Heron (Ardea cinerea).
Herons live near shallow, fresh water and can often be spotted close to rivers and streams, reed beds, lakes, reservoirs and gravel pits. During the winter months, herons can sometimes be seen by the coast in sheltered spots.
Herons are large wading birds. They have a long neck and a long, straight, yellow bill that looks like a dagger from the side. In Britain we have the Grey Heron. It is almost a metre in length and weighs up to 2kg. It is mostly grey and white in colour, with a black crest on its head and long yellow legs. Easy to spot when they are flying, herons flap their large wings slowly and keep their head tucked in to their body. They make a harsh ‘craank’ call.
The heron’s long legs help it to wade easily in shallow water, where it feeds on fish, amphibians, snails and crabs. It uses stealth, patience and fast reactions to catch its prey. Herons can often be seen standing very still in the water for long periods, watching and waiting. While it waits, its neck will form an S shape. If a fish swims close enough, the heron tips forward quickly and stretches its neck out to stab its prey. Herons swallow small fish whole and take larger fish back to land to eat.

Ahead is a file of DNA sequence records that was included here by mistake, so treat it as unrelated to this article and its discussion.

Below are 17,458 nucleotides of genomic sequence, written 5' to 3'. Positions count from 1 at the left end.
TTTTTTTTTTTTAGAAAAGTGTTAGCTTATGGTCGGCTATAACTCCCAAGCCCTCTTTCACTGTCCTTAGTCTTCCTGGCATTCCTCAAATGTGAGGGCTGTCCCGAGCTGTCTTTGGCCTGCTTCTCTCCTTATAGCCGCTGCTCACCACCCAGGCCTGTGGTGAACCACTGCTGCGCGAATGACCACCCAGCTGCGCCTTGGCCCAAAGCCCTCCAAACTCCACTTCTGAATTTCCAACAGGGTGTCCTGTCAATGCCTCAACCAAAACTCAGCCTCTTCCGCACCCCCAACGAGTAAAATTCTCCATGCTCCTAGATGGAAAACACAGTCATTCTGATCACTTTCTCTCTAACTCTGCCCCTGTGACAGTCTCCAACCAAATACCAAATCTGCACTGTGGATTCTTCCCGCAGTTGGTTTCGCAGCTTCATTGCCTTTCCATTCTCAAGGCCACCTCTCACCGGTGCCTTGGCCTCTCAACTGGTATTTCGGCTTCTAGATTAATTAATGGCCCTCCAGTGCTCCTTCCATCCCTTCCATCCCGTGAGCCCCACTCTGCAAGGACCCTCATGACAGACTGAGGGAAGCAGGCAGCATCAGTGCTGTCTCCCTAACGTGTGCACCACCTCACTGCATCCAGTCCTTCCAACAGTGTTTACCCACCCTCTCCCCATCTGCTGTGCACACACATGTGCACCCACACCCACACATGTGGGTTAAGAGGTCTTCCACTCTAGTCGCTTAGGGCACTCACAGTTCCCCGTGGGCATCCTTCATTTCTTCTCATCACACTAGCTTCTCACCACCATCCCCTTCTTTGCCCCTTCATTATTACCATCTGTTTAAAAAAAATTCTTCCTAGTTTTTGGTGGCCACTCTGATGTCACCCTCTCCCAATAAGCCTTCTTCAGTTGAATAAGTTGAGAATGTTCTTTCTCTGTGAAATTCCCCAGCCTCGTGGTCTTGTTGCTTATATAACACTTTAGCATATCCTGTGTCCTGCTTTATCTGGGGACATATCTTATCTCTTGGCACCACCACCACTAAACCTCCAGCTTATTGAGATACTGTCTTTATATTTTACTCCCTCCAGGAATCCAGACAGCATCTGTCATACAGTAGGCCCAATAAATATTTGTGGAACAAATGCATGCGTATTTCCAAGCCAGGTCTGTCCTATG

When trying to attract a mate, herons put on impressive displays, arching their long necks upwards. Herons pair for life, building their nest together, often in a tall tree but sometimes on the ground. The nest will be a large platform of twigs. The female lays 3 to 5 eggs between February and April. Although they tend to nest in groups, herons hunt alone.
The heron is not considered to be under threat but it is important to keep rivers and streams clean and healthy in order to supply fish for these magnificent birds. The National Park Authority has been working with farmers, landowners, the Environment Agency, the Yorkshire Wildlife Trust and Forest Enterprise to carry out improvements to river habitats which will benefit wildlife.
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